12. At least one computer-readable medium encoded with instructions which, when executed by a processor, performs a method comprising:
receiving a user-request to tune to a first broadcast channel;
tuning to the first broadcast channel in response to the user-request;
generating information indicating a change in tuning status to the first broadcast channel; and
transmitting the information over a access network so that channel usage information can be determined.
13. The computer-readable medium of claim 12 wherein the information is transmitted in a Channel Change Message that conforms to a switched digital video Channel Change Message protocol.
14. The computer-readable medium of claim 13 further comprising:
locally storing the information associated with the user request to tune to the first broadcast channel;
transmitting the information over the access network in a single Channel Change Message after a prescribed number of user channel change requests have been received, said Channel Change Message including information associated with each of the prescribed user channel change requests.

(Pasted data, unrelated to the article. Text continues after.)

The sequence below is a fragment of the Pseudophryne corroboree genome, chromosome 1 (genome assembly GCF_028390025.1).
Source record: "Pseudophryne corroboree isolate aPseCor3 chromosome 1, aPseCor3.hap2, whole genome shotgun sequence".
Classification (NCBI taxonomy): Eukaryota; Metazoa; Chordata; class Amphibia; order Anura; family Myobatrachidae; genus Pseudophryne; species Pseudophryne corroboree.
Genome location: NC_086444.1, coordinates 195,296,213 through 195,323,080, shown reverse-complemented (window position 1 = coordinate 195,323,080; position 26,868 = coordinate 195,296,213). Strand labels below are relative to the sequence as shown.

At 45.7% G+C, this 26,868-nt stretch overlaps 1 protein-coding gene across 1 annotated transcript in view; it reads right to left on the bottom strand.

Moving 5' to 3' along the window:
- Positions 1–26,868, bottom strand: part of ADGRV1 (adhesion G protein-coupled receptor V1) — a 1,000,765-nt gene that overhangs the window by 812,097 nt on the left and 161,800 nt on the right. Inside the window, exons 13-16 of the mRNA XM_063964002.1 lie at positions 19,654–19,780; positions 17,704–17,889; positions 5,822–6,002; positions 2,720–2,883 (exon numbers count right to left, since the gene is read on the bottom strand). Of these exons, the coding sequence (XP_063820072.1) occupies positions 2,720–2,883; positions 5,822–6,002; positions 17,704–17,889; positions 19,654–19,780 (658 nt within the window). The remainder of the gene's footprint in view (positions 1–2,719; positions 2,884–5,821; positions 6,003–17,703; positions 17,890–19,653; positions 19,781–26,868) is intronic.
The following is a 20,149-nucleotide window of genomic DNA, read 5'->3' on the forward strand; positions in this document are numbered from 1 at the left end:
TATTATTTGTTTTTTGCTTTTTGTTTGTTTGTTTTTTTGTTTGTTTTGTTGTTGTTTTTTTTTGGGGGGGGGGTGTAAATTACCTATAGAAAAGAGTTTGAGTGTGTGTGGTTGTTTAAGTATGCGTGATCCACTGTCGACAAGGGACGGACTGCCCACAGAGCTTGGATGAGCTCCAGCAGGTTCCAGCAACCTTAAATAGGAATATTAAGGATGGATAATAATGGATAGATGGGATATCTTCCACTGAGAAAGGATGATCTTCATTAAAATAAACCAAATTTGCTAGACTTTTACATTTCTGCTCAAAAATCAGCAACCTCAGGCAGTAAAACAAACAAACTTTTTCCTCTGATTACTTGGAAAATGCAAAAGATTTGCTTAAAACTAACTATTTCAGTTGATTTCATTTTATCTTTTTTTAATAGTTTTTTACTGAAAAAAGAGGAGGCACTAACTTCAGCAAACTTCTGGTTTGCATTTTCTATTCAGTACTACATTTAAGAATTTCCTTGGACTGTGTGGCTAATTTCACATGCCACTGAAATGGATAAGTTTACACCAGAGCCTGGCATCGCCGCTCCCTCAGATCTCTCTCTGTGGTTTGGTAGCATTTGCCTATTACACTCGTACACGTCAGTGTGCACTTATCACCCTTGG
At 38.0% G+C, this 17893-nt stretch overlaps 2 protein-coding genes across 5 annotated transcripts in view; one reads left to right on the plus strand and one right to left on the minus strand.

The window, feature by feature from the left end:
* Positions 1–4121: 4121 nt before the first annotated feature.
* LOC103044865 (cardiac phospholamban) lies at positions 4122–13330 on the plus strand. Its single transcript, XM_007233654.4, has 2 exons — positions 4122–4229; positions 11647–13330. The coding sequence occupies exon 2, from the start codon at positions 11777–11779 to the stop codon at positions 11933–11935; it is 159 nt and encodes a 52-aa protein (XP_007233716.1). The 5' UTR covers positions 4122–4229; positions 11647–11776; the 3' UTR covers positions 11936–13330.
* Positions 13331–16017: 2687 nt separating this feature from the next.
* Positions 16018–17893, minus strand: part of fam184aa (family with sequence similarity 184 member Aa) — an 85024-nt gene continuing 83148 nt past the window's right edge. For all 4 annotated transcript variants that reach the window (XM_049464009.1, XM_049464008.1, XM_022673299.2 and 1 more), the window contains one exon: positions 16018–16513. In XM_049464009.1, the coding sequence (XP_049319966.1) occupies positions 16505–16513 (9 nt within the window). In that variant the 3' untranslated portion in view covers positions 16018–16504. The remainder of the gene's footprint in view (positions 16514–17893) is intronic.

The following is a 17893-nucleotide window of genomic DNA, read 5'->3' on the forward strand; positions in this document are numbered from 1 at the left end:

15. The computer-readable medium of claim 12 wherein the information is transmitted to a switched digital video manager associated with a content delivery system.
16. The computer-readable medium of claim 12 wherein the information is transmitted on one or more out-of-band channels.
17. A set top terminal, comprising:
an RF front-end for receiving programming content over an access network;
a processor operatively associated with the RF front-end;
a storage medium operatively associated with the processor;
a user interface; and
wherein, responsive to channel change requests received via the user interface, the processor is configured to tune to various broadcast channels and generate a message indicating a change in tuning status to the first broadcast channel.